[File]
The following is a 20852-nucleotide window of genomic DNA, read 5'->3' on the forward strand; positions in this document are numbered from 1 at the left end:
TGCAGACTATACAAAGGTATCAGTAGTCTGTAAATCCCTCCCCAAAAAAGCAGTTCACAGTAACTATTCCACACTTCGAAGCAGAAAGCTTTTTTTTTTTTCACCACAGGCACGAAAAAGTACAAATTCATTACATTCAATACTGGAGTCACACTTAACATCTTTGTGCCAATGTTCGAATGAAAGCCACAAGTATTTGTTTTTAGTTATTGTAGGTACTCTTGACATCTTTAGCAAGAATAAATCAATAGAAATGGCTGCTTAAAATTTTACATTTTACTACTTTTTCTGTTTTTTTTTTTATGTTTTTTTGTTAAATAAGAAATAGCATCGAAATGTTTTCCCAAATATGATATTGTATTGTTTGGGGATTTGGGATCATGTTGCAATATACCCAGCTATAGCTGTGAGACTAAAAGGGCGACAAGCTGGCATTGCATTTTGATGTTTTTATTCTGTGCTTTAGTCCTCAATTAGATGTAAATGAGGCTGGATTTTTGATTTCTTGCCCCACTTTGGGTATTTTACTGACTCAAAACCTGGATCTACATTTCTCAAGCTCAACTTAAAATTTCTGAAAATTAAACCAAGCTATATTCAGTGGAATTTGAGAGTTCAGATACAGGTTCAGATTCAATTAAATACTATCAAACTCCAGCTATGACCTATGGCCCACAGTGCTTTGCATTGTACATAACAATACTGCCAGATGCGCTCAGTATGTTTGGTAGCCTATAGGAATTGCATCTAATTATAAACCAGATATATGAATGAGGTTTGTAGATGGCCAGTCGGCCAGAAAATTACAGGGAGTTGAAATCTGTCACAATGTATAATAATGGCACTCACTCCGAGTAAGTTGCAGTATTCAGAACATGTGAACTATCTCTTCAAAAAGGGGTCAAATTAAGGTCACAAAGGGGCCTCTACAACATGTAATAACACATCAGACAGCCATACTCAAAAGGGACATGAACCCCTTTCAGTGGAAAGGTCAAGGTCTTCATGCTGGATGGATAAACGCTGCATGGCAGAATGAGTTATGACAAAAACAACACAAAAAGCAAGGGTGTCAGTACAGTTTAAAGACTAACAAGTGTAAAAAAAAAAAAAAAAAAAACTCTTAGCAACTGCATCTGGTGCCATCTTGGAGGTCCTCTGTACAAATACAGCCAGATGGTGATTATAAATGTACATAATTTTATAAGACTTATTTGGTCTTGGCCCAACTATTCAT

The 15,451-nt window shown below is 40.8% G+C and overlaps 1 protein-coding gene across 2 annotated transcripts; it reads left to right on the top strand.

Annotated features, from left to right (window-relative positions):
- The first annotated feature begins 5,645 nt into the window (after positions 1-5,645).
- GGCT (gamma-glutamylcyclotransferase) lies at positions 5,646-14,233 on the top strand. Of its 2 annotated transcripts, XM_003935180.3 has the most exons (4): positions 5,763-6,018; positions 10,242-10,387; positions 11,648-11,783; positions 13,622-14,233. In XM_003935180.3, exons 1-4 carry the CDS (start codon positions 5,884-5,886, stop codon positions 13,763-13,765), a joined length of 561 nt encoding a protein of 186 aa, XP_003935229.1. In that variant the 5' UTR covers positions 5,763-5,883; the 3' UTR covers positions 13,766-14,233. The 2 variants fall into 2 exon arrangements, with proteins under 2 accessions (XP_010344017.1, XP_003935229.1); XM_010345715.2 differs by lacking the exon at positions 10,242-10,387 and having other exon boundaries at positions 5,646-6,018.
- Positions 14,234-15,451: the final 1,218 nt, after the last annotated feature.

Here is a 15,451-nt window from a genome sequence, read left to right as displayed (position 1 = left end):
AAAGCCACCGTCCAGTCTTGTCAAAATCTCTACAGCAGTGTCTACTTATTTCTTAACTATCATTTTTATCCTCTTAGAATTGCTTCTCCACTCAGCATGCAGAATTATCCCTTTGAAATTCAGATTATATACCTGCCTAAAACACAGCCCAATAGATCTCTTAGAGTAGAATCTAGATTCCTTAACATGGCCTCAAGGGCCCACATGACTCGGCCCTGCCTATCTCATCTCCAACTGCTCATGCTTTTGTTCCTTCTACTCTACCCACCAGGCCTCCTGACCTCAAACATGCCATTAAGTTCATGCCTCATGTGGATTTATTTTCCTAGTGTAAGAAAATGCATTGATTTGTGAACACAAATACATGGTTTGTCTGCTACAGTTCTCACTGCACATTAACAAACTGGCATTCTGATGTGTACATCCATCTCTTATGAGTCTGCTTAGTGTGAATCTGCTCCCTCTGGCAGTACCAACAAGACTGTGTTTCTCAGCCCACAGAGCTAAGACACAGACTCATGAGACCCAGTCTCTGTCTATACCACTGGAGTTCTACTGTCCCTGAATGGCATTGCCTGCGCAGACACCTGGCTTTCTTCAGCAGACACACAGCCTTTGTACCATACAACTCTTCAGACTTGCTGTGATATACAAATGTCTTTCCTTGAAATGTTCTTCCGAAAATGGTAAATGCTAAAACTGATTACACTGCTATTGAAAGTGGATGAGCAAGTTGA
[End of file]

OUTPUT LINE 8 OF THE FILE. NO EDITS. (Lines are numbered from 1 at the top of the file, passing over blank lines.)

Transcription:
Here is a 15,451-nt window from a genome sequence, read left to right as displayed (position 1 = left end):